The Evidence-Based Story of Savings Groups: A Synthesis of Seven Randomized Control Trials

Oct 31, 2013 | by Megan Gash

There is widespread agreement that financial inclusion for the very poor is a critically important aspect of economic development. Access to reliable and affordable financial services is essential not only for growing businesses and improving living standards, but also for managing the unpredictability of daily life. Yet, an estimated 2.5 billion people across the world have no access to formal banking services. A variety of services have been developed to address this gap, including microloans, low-balance savings accounts, mobile-enabled payments and financial services, and various micro-insurance products. Since the mid-1990s, a number of international development organizations have promoted a savings strategy called Savings Groups (SGs). An SG may consist of 15 to 30 people, usually women, who meet on a regular basis to contribute to a common fund that is then used to support loans to group members as needed. The interest on the loans provides a return on the savings investment. At the end of a set cycle (usually nine to twelve months), the savings (with accumulated interest and fees) are “shared out” among group members and a new cycle begins.

SGs are relatively easy to establish and require very little infrastructure, with a knowledgeable facilitator and a strong, heavy lock box being all that are required to get started. In addition, group members who have learned the methodology can teach it to others, starting new groups within and outside of their own communities. For these reasons, SGs are seen as a powerful strategy to create savings and borrowing capacity, even for the very poor and for those living far from bank branches.

Today, there are approximately 7 million SG members in 300,000 groups across five continents. While SGs are most widely observed in Africa, there are also increasing numbers of groups in Asia and Latin America, and a handful of groups in North America and Europe. Their popularity has been recent; from 2009–2013 alone, the number of members has grown from 1.5 to 7 million. This tool has been taken up around the world as a savings and borrowing strategy for the poor, often providing financial services to populations with little access to formal institutions. As SG practice has evolved, the groups have been used as a platform to introduce additional development services, such as education or health, or to link to additional financial services, such as formal accounts or mobile money transfer.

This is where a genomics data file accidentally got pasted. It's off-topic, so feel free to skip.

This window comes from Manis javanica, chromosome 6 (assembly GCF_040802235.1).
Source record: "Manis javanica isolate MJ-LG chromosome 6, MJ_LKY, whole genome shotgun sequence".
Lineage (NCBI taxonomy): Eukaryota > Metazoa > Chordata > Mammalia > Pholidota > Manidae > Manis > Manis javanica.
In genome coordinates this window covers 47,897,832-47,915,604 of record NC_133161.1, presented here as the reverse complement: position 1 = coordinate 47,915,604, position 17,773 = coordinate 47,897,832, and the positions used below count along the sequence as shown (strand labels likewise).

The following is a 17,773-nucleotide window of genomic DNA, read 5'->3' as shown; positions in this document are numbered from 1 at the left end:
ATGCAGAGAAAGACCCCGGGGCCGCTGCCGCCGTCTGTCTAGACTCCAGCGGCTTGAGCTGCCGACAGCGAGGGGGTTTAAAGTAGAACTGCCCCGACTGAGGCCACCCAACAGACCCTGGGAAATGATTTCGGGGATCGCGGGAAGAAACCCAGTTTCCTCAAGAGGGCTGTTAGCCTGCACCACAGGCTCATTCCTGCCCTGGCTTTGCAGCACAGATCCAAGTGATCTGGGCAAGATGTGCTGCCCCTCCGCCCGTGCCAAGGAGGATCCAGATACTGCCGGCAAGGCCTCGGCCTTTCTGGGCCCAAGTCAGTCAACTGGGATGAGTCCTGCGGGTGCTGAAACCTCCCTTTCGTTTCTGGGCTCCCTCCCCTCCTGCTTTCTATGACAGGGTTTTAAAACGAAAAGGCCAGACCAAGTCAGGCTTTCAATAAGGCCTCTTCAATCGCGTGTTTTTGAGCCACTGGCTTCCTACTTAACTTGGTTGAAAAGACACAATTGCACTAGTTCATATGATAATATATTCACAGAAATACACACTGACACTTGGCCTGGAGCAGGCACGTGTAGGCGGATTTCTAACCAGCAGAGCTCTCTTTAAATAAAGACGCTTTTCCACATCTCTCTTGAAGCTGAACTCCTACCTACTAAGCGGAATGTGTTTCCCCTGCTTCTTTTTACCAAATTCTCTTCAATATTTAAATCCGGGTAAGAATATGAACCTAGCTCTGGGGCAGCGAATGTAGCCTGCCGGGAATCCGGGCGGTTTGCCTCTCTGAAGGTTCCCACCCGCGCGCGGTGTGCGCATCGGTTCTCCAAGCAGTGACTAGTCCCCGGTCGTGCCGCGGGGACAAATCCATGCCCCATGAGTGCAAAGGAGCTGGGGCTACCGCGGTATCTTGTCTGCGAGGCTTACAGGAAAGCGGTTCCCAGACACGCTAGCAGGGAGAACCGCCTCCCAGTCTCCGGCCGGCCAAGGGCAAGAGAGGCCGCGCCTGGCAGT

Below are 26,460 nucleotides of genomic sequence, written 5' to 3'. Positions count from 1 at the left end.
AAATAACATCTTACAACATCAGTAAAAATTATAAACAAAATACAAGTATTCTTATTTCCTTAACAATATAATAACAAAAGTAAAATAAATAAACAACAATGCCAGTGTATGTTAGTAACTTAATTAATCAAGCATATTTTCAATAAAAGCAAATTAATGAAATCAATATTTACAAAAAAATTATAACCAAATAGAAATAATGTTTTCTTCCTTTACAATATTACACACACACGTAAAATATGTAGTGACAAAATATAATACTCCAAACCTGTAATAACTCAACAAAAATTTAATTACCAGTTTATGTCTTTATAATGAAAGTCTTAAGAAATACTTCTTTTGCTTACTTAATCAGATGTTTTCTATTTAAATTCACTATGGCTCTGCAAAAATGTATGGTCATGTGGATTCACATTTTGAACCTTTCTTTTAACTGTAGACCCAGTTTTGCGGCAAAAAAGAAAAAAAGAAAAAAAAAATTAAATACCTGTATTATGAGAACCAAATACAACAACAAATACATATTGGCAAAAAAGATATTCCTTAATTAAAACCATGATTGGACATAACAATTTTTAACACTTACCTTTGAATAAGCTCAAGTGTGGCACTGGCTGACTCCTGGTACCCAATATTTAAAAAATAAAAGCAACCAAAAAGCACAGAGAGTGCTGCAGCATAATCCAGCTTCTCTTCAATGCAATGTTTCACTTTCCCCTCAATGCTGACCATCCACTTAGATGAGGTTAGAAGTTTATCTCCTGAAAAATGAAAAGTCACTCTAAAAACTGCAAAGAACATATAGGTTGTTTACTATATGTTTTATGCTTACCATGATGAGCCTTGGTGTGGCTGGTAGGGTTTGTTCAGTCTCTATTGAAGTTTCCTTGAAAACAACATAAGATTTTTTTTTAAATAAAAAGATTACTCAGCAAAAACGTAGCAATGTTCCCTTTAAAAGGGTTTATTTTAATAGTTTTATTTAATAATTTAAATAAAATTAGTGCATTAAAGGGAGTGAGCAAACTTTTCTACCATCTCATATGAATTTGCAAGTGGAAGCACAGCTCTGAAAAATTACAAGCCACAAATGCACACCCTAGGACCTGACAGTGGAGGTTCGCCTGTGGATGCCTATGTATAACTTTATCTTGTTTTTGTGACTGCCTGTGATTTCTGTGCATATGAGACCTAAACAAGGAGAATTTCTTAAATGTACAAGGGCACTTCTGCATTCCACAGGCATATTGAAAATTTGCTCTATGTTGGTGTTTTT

The rapid growth in SGs raises a number of questions about how well these groups are serving their members and acting as an effective development intervention overall. In response to these questions, many SG programs have been studied extensively from various perspectives, including the profiles of group members, members’ saving and borrowing behaviors, the effectiveness of different group formation strategies, and whether and how group membership has affected members’ incomes, wealth, education, health, and so on. Research questions have focused on impact and outreach questions, as well as delivery method (operational) and effectiveness in delivering additional services. Since 2008, several evaluations have been conducted using a tool called the randomized controlled trial (RCT). Because the RCT methodology provides insight into causality (see Section 2), interest in these results is active and widespread. It seems appropriate at this point to consider the collective information provided in the elatively substantial body of evaluation research that is now available. To that end, this paper surveys the results from seven prominent RCT evaluations.

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